LOVE YOUR ENEMIES
(For that is probably the only way in which you will express your love for God)
Canticle of Love
What is love? We take our cue from St. Paul’s famous “hymn to love” in chapter 13 of First Letter to the Corinthians. The context that provoked the showering of praise on the theme of love was the deep conflict that had erupted at Corinth. The Corinthian church was ripped apart ostensibly because some members claimed to possess charisms of glossolalia, speaking in tongues and esoteric knowledge. In the eyes of the Corinthians those who possessed such spiritual gifts were seen to enjoy a higher status in the church. Paul the Apostle of Christ, took it upon himself to mend the rift that had torn the church, the Body of Christ, asunder. He was at pains to reverse the status indicators, to turn the tables so that greater honour might be given to those who are considered as having a lower status. Using the body analogy, he says that “God has formed the body together, giving all the more honour to the least members so that there is no bodily rupture and members are mutually concerned about one another” (1Cor.12.24-25). The eyes, ears, hands, are just as important as the head and heart. The metaphor of the body highlights the diversity and collaboration of the various members of the body. Paul expects the Corinthians to appreciate that the Church, the Body of Christ, should function like the human body and overcome its divisions and treat each member with the dignity he or she deserves.
Love, the Highest Value
Even though Paul claims that he himself enjoys the charismatic gifts of speaking in tongues, of prophecy, of esoteric knowledge and faith, he strongly maintains that these count for nothing if one does not have love. Giving up one’s possessions or even sacrificing one’s body, in the absence of love, all these efforts would be meaningless. Paul then goes on to state categorically that love (agape) is the cornerstone, the essential quality of Christian life. It is a gift beyond compare, (sans pareil) a gift ‘par excellence’, a ‘sine qua non’ of Christian living. (Collins, Sacra Pagina, 474).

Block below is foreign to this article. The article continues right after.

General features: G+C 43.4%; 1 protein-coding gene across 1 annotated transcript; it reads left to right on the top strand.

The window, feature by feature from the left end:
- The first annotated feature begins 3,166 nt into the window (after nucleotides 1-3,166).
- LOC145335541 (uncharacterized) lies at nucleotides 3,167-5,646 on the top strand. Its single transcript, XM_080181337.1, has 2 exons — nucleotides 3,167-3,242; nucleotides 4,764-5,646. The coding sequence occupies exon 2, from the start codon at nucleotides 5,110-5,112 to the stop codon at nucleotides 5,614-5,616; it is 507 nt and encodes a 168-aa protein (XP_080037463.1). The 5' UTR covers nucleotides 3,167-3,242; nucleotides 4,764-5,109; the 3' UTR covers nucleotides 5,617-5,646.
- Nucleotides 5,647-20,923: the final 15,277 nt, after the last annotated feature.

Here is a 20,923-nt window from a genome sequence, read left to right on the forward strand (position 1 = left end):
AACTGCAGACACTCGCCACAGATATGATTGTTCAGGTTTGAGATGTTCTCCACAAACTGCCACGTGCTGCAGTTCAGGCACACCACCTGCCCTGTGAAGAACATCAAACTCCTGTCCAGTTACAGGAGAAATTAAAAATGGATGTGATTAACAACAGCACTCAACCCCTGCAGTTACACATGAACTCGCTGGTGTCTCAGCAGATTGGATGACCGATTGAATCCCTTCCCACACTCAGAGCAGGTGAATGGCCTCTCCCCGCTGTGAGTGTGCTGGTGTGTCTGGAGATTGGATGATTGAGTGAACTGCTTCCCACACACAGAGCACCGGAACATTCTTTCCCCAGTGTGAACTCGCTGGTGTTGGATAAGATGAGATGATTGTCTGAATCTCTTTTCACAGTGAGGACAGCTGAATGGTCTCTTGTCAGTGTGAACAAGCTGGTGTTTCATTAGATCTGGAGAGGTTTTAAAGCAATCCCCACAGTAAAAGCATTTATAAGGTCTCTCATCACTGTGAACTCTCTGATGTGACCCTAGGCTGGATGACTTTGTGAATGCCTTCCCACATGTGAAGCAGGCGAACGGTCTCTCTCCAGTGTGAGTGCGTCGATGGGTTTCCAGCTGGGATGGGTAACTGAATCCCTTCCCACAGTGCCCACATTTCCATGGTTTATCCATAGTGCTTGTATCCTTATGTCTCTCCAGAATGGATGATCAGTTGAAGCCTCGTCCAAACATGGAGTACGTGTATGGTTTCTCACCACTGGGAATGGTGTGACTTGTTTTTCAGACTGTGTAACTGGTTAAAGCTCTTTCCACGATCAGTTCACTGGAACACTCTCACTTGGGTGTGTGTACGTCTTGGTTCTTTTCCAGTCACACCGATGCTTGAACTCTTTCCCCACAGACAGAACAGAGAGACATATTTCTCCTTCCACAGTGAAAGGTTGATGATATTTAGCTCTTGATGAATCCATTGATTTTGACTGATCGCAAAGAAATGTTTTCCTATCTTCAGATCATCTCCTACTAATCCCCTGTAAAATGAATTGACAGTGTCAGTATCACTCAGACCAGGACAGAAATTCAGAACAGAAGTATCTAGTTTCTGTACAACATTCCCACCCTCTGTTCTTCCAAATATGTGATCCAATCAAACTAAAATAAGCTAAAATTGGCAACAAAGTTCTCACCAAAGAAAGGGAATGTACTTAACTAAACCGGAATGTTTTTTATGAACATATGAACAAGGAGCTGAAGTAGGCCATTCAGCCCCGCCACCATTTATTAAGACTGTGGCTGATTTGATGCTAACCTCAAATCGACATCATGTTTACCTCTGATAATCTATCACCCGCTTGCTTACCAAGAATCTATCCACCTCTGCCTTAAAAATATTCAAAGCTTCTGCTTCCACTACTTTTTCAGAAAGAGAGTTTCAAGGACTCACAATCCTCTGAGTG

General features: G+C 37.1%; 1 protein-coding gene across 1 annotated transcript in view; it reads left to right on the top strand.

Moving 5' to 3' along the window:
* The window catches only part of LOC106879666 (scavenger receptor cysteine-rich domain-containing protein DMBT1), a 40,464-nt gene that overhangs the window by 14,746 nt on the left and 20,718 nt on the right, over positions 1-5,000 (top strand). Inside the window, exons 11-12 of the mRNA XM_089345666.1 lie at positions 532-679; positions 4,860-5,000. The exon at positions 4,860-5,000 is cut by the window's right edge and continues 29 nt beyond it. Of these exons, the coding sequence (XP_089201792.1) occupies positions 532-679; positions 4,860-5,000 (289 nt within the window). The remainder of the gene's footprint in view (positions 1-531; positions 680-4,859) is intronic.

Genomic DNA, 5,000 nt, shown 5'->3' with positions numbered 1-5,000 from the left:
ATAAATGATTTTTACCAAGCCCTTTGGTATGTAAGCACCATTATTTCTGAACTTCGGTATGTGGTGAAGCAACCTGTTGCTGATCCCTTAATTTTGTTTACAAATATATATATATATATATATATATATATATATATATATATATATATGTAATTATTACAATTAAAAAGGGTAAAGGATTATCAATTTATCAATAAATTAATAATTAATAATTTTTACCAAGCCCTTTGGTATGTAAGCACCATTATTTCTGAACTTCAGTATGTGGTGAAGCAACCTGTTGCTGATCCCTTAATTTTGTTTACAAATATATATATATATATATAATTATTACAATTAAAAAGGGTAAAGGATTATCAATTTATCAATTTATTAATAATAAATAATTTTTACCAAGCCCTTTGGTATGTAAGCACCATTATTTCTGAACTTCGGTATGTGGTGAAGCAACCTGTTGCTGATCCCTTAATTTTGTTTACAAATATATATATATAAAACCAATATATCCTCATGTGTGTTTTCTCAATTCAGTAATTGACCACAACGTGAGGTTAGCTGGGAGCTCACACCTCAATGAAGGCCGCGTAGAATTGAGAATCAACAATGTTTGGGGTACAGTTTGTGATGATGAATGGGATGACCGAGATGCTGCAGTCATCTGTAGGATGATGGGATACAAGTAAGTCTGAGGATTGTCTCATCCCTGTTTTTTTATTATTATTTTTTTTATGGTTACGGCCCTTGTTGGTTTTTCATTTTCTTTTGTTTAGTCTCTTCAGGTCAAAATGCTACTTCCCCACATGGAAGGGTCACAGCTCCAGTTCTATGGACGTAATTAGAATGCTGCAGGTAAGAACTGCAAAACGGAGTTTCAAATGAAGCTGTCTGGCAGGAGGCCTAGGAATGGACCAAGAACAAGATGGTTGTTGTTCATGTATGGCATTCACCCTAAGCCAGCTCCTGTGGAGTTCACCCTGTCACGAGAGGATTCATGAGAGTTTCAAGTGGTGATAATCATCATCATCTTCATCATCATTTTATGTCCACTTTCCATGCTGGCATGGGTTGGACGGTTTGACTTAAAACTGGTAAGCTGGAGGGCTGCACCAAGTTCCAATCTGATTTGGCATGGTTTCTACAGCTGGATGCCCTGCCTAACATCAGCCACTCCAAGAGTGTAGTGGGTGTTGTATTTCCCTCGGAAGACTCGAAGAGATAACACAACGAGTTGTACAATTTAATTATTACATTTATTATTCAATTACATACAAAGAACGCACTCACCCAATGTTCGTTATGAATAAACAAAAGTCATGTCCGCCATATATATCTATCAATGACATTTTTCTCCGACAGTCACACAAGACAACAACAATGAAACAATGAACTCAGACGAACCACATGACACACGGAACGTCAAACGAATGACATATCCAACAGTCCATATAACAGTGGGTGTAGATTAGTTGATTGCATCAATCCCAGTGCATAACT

Attributes of God
The essence or qualities of this love are selflessness, benevolence, readiness to forgive, patience and kindness (13.4). But these qualities are attributed to God:
“turn to Yahweh your God again,
for He is all tenderness and compassion
slow to anger and of great kindness
and ready to relent” (Joel: 2.3, Ex.34:6).
For Paul, love is not just one of the many virtues or spiritual gifts of God. It is not just an ethical or religious value; it is the very “power” of God poured into our hearts ‘by the Holy Spirit’ (Rom.5.5). (Collins,481,484). Read more